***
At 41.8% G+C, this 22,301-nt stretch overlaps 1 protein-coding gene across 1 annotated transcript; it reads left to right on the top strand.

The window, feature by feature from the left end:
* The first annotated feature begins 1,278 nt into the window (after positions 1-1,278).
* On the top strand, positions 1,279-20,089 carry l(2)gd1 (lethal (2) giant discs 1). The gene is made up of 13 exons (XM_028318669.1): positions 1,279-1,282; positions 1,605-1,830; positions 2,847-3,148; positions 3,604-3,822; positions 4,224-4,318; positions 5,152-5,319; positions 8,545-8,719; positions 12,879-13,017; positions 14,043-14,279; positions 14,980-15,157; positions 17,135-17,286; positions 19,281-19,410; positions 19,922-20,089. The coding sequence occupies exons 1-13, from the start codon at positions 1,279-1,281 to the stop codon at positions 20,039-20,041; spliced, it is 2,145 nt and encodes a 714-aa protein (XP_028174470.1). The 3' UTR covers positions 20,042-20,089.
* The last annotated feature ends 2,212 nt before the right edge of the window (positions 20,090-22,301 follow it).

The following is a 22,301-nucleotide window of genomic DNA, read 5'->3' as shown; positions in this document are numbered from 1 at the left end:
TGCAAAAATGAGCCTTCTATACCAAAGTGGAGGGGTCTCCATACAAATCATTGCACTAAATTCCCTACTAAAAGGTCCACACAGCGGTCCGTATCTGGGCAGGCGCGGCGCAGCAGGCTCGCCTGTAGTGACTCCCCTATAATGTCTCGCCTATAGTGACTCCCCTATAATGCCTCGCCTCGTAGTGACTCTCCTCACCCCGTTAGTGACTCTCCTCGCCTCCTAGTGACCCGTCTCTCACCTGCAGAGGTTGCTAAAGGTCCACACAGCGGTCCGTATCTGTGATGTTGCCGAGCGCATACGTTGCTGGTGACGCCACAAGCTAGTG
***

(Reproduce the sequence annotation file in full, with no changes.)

At 41.8% G+C, this 22,301-nt stretch overlaps 1 protein-coding gene across 1 annotated transcript; it reads left to right on the top strand.

The window, feature by feature from the left end:
* The first annotated feature begins 1,278 nt into the window (after positions 1-1,278).
* On the top strand, positions 1,279-20,089 carry l(2)gd1 (lethal (2) giant discs 1). The gene is made up of 13 exons (XM_028318669.1): positions 1,279-1,282; positions 1,605-1,830; positions 2,847-3,148; positions 3,604-3,822; positions 4,224-4,318; positions 5,152-5,319; positions 8,545-8,719; positions 12,879-13,017; positions 14,043-14,279; positions 14,980-15,157; positions 17,135-17,286; positions 19,281-19,410; positions 19,922-20,089. The coding sequence occupies exons 1-13, from the start codon at positions 1,279-1,281 to the stop codon at positions 20,039-20,041; spliced, it is 2,145 nt and encodes a 714-aa protein (XP_028174470.1). The 3' UTR covers positions 20,042-20,089.
* The last annotated feature ends 2,212 nt before the right edge of the window (positions 20,090-22,301 follow it).

The following is a 22,301-nucleotide window of genomic DNA, read 5'->3' as shown; positions in this document are numbered from 1 at the left end:
TGCAAAAATGAGCCTTCTATACCAAAGTGGAGGGGTCTCCATACAAATCATTGCACTAAATTCCCTACTAAAAGGTCCACACAGCGGTCCGTATCTGGGCAGGCGCGGCGCAGCAGGCTCGCCTGTAGTGACTCCCCTATAATGTCTCGCCTATAGTGACTCCCCTATAATGCCTCGCCTCGTAGTGACTCTCCTCACCCCGTTAGTGACTCTCCTCGCCTCCTAGTGACCCGTCTCTCACCTGCAGAGGTTGCTAAAGGTCCACACAGCGGTCCGTATCTGTGATGTTGCCGAGCGCATACGTTGCTGGTGACGCCACAAGCTAGTG